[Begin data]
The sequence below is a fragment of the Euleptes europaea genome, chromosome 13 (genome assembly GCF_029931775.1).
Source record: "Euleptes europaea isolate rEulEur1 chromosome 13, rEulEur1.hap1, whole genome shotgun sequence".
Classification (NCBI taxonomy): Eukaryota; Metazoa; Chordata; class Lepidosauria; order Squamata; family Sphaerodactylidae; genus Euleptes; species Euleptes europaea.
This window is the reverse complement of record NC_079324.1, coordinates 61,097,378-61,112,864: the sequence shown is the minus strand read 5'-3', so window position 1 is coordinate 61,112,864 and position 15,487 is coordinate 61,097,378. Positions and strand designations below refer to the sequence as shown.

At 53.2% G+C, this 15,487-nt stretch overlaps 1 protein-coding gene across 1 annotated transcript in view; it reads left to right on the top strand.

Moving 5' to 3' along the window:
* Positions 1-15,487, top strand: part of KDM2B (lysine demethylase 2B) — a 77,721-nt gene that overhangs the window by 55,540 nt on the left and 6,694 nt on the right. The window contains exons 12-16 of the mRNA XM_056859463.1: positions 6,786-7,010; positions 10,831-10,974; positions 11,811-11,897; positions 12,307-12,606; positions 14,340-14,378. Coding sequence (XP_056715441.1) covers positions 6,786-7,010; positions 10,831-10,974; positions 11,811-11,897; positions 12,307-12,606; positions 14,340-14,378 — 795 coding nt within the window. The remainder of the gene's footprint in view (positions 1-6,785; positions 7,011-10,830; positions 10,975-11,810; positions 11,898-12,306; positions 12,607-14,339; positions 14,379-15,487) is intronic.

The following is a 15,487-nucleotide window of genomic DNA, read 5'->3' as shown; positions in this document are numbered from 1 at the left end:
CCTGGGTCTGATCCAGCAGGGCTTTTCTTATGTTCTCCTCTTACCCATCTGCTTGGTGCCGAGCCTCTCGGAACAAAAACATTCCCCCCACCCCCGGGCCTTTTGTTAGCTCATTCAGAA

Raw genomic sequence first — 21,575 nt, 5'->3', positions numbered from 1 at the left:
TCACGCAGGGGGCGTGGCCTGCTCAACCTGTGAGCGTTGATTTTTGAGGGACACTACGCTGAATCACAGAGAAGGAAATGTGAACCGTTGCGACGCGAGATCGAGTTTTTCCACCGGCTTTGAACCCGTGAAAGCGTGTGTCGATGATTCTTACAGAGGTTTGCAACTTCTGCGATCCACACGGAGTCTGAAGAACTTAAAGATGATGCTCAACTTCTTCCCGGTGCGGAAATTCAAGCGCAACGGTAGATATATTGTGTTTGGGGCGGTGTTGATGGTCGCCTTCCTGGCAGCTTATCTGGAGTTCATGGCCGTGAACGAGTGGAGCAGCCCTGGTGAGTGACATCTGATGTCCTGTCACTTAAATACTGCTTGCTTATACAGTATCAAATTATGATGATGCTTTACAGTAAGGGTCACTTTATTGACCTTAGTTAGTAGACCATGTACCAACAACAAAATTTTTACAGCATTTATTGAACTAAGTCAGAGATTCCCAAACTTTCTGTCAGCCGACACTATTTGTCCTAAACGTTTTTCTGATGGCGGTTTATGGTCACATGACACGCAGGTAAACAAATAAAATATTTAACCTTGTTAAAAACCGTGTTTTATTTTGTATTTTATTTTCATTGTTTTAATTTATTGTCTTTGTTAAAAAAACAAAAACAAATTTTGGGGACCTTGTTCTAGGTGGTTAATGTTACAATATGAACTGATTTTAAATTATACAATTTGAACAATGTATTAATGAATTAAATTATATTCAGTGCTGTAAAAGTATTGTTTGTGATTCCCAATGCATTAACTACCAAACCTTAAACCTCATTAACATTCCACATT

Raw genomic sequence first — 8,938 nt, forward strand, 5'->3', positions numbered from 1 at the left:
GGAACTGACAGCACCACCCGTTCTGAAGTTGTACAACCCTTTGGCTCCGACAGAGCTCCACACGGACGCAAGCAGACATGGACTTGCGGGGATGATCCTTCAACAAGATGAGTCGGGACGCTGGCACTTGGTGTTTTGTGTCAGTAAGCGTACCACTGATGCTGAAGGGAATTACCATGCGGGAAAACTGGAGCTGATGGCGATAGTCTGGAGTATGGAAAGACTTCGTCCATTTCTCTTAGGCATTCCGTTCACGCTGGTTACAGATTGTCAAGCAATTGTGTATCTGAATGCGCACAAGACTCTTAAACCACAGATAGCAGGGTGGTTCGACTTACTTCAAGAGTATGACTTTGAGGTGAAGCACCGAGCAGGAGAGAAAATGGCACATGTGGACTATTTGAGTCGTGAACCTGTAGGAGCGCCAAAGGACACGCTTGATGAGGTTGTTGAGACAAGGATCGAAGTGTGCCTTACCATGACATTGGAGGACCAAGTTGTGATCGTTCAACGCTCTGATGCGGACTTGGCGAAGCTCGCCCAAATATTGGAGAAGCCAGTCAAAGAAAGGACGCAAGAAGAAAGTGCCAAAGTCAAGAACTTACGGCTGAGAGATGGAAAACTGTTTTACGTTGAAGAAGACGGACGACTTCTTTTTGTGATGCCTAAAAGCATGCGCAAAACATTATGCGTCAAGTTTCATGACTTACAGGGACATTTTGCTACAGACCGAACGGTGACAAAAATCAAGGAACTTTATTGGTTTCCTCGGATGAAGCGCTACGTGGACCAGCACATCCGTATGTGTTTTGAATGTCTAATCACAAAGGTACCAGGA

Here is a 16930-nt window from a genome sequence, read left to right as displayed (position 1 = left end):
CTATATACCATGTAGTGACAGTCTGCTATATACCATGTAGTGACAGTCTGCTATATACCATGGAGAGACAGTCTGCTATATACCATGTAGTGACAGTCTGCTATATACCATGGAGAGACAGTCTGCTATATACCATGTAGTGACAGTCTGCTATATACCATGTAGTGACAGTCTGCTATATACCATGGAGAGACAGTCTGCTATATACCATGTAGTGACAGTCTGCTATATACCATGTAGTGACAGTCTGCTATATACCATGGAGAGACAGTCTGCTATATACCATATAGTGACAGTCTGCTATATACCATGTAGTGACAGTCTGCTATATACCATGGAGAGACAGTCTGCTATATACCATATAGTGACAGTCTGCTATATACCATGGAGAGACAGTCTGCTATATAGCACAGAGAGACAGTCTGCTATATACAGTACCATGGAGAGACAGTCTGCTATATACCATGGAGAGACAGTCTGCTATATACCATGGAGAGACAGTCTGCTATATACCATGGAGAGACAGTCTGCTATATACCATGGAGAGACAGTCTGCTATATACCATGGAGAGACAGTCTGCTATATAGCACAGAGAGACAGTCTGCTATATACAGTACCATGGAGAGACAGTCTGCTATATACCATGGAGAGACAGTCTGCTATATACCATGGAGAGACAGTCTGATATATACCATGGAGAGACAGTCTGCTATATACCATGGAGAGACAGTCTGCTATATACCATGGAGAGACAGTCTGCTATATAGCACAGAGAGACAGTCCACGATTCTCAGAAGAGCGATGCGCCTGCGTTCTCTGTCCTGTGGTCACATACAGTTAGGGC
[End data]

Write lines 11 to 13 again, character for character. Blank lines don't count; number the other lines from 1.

TCACGCAGGGGGCGTGGCCTGCTCAACCTGTGAGCGTTGATTTTTGAGGGACACTACGCTGAATCACAGAGAAGGAAATGTGAACCGTTGCGACGCGAGATCGAGTTTTTCCACCGGCTTTGAACCCGTGAAAGCGTGTGTCGATGATTCTTACAGAGGTTTGCAACTTCTGCGATCCACACGGAGTCTGAAGAACTTAAAGATGATGCTCAACTTCTTCCCGGTGCGGAAATTCAAGCGCAACGGTAGATATATTGTGTTTGGGGCGGTGTTGATGGTCGCCTTCCTGGCAGCTTATCTGGAGTTCATGGCCGTGAACGAGTGGAGCAGCCCTGGTGAGTGACATCTGATGTCCTGTCACTTAAATACTGCTTGCTTATACAGTATCAAATTATGATGATGCTTTACAGTAAGGGTCACTTTATTGACCTTAGTTAGTAGACCATGTACCAACAACAAAATTTTTACAGCATTTATTGAACTAAGTCAGAGATTCCCAAACTTTCTGTCAGCCGACACTATTTGTCCTAAACGTTTTTCTGATGGCGGTTTATGGTCACATGACACGCAGGTAAACAAATAAAATATTTAACCTTGTTAAAAACCGTGTTTTATTTTGTATTTTATTTTCATTGTTTTAATTTATTGTCTTTGTTAAAAAAACAAAAACAAATTTTGGGGACCTTGTTCTAGGTGGTTAATGTTACAATATGAACTGATTTTAAATTATACAATTTGAACAATGTATTAATGAATTAAATTATATTCAGTGCTGTAAAAGTATTGTTTGTGATTCCCAATGCATTAACTACCAAACCTTAAACCTCATTAACATTCCACATT

Raw genomic sequence first — 8,938 nt, forward strand, 5'->3', positions numbered from 1 at the left:
GGAACTGACAGCACCACCCGTTCTGAAGTTGTACAACCCTTTGGCTCCGACAGAGCTCCACACGGACGCAAGCAGACATGGACTTGCGGGGATGATCCTTCAACAAGATGAGTCGGGACGCTGGCACTTGGTGTTTTGTGTCAGTAAGCGTACCACTGATGCTGAAGGGAATTACCATGCGGGAAAACTGGAGCTGATGGCGATAGTCTGGAGTATGGAAAGACTTCGTCCATTTCTCTTAGGCATTCCGTTCACGCTGGTTACAGATTGTCAAGCAATTGTGTATCTGAATGCGCACAAGACTCTTAAACCACAGATAGCAGGGTGGTTCGACTTACTTCAAGAGTATGACTTTGAGGTGAAGCACCGAGCAGGAGAGAAAATGGCACATGTGGACTATTTGAGTCGTGAACCTGTAGGAGCGCCAAAGGACACGCTTGATGAGGTTGTTGAGACAAGGATCGAAGTGTGCCTTACCATGACATTGGAGGACCAAGTTGTGATCGTTCAACGCTCTGATGCGGACTTGGCGAAGCTCGCCCAAATATTGGAGAAGCCAGTCAAAGAAAGGACGCAAGAAGAAAGTGCCAAAGTCAAGAACTTACGGCTGAGAGATGGAAAACTGTTTTACGTTGAAGAAGACGGACGACTTCTTTTTGTGATGCCTAAAAGCATGCGCAAAACATTATGCGTCAAGTTTCATGACTTACAGGGACATTTTGCTACAGACCGAACGGTGACAAAAATCAAGGAACTTTATTGGTTTCCTCGGATGAAGCGCTACGTGGACCAGCACATCCGTATGTGTTTTGAATGTCTAATCACAAAGGTACCAGGA